Wildfire Prevention in the East Bay
Massive fires have ravaged communities throughout the state in recent years. Now, local authorities and residents are taking more serious measures to stem the risk.
Dennis Rein, emergency preparedness coordinator for the Moraga-Orinda Fire Protection District, at the North Orinda Shaded Fuel Break.
When Sue Duncan overlooks the lush eucalyptus groves blanketing the hillsides of her El Cerrito neighborhood—their canopies shading the walking trail just around the corner from her sun-drenched home—she sees disaster.
“There’s another smaller grove down there. It just keeps going,” she says.
Two hawks hover overhead, gliding on the bay breeze as it wafts the trees’ sweet, minty scent up the hillside.
“This is our nightmare,” Duncan says.
She and her husband, Paul, have lived here since 1984, in a quiet, hilly neighborhood with bay views. Residing blocks from the Hayward Fault, they had always worried more about the threat of earthquakes than fire—until last year.
After wildfires devastated communities in Napa, Sonoma, Solano, Mendocino, and Santa Barbara counties in 2017, the Carr, Camp, and Mendocino Complex fires (plus thousands of smaller blazes) collectively scorched nearly two million acres across California in 2018, making it the deadliest and most destructive fire season on record. Residents up and down the state were forced to confront the reality that such wildfires could hit closer to home than many had ever imagined.
The Duncans then learned that they lived in a high fire zone and formed the resident group Make El Cerrito Fire Safe. Since last September, the retired couple has made a part-time job out of mobilizing the community and lobbying public officials to address the threat of flames in their backyard.
“Our house is kind of a sitting duck,” Duncan says. “We don’t have a chance.”
More than 30 communities in the East Bay are considered high-risk areas in the Wildland-Urban Interface, regions where homes are built in or near fire-prone lands.
In the last four years, the state faced 10 of the most destructive and four of the deadliest wildfires in California history. So on Governor Gavin Newsom’s first full day in office, he hit the ground running, directing the California Department of Forestry and Fire Protection (Cal Fire) to develop short- and long-term strategies to help prevent wildfires. The agency drew up a list of 35 priority projects to reduce fire fuel—by removing dead trees, clearing underbrush, and trimming dense tree canopies—across about 90,000 acres around the state.
Near the top of the list is the North Orinda Shaded Fuel Break—a project covering 14 miles and more than 1,500 acres not far from the Duncans’ home, between Tilden Regional Park and Lafayette. Crews will clear dead and overgrown vegetation to create a fuel break, an area meant to slow the spread of a blaze and give firefighters a chance to gain the upper hand. Dense housing and narrow, winding roads make the area especially vulnerable to disaster.
“You want to live here? It’s a hazard,” says Duncan.
There are three primary elements in a fire: fuel, weather, and topography.
After more than seven years of drought, as vegetation shriveled and Californians watched wildfires ravage the landscape, many welcomed last winter’s heavy rainfall to tamp down fire risks. But it’s not that simple, says Brandon Collins, a research scientist at the University of California Berkeley’s Fire Science Laboratory.
Wet winters lead to flourishing grass and shrubs, which inevitably wither in the summer heat, creating lots of low-lying fire fuel. Dry years, on the other hand, mean less grass growth but cause trees to dry out and become fire hazards.
“In California, you’re damned if you do or damned if you don’t, in terms of having lots of rain or being in a drought,” Collins says.
Dry conditions, wind, and the terrain’s effect on airflow are the key ingredients in turning a small spark into a massive blaze. California is dry four to five months out of the year and has wind patterns that easily stoke wildfires, such as the hot, arid Diablo winds in the Bay Area and the Santa Ana winds in Southern California.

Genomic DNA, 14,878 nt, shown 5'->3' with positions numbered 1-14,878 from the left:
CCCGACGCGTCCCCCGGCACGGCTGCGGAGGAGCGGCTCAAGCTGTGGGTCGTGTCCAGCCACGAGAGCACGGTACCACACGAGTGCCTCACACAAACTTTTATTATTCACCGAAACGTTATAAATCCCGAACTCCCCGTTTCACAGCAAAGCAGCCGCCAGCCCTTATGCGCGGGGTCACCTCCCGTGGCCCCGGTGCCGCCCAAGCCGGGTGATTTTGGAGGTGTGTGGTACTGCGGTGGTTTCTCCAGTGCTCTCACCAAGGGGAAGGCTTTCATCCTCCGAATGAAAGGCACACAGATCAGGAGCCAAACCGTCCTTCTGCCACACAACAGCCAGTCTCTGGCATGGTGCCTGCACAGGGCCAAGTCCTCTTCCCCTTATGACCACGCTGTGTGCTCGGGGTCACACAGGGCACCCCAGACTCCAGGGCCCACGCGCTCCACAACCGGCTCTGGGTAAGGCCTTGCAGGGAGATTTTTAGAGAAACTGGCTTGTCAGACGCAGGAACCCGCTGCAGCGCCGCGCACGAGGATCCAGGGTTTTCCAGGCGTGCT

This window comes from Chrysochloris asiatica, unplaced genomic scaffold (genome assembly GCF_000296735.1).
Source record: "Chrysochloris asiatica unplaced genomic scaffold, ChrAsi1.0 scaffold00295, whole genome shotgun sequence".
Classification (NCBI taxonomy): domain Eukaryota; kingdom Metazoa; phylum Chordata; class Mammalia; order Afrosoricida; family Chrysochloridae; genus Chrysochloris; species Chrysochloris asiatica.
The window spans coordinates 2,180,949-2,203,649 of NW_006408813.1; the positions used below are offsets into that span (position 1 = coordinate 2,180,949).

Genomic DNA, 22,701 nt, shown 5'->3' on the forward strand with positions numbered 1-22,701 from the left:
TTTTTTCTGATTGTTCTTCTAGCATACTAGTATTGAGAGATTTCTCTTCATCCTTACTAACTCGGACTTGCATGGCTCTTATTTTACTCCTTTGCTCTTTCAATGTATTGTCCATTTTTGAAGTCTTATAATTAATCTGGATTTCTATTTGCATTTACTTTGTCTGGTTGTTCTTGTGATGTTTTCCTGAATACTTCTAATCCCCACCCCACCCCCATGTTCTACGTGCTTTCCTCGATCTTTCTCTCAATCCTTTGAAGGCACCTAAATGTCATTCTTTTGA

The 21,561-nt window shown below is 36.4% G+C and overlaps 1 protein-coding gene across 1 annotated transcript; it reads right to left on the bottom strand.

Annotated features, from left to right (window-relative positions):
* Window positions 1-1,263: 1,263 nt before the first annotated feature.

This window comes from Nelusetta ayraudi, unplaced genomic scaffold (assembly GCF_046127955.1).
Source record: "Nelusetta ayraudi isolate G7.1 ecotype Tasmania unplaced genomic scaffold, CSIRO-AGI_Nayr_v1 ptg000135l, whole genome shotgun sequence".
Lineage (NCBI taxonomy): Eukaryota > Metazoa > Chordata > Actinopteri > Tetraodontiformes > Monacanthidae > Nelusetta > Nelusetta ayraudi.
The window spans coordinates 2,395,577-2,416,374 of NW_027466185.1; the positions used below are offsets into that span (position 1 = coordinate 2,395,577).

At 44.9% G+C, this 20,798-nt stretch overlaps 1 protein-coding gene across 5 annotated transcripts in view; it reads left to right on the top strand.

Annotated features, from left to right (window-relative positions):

Fire is simply a reality—and for years intermittent, naturally occurring fires maintained wildlands by clearing dead brush and vegetation.
“It doesn’t matter where you are in the state,” says Collins. “Fire touches these landscapes, so they’re going to burn one way or another.”
Fueling the Blaze
Generations of Californians have actually made matters worse.
Before the Gold Rush kick-started urbanization in the Bay Area, the landscape was about 98 percent grass, shrub, and marshland; the trees that did stand were mostly California live oaks, California bays, and coast redwoods. As people flocked for gold and settled in the area, many of the redwoods were logged and the oaks cut down to make way for street grids.
Around the turn of the 20th century, in an era when nearly everything was built and powered by wood, a fast-growing tree from Australia called blue gum eucalyptus held the promise of beautifying the shrubby landscape and producing a fortune in lumber sales. Investors planted millions of eucalyptus trees on thousands of acres throughout the Oakland and East Bay hills—only to learn later that they was no good for woodworking.
The mistake left a highly flammable legacy: vast groves of eucalyptus that not only contain combustible natural oil but also shed piles of dead bark and leaves that make ideal tinder and help grass fires climb up to treetops.
Millions of Monterey pines were also planted in the 1950s and ’60s to add greenery to the area. Now the pines are reaching the end of their natural lifespan or dying by an aggressive disease called pine pitch canker, producing more kindling for wildfires.
“We’ve created an interesting scenario as far as trying to protect lives and property from fire, where for the last 40, 50, or more years we’ve really been building up the potential for fire in our area,” says Dennis Rein, emergency preparedness coordinator for the Moraga-Orinda Fire Protection District, the local agency leading the effort on the North Orinda Shaded Fuel Break.
The drastic landscape changes turned the East Bay hills into a virtual powder keg. Compounding that, the longstanding firefighting strategy nationwide has always been to put out flames at all cost, including small fires that would have burned off dry brush and debris.
“Really, what we’re trying to do [with the North Orinda Shaded Fuel Break] is get the vegetation back into some semblance of what we think it would look like had there been naturally occurring fires here over the last hundred years,” Rein says. “We’re trying to get good fire back into the system.”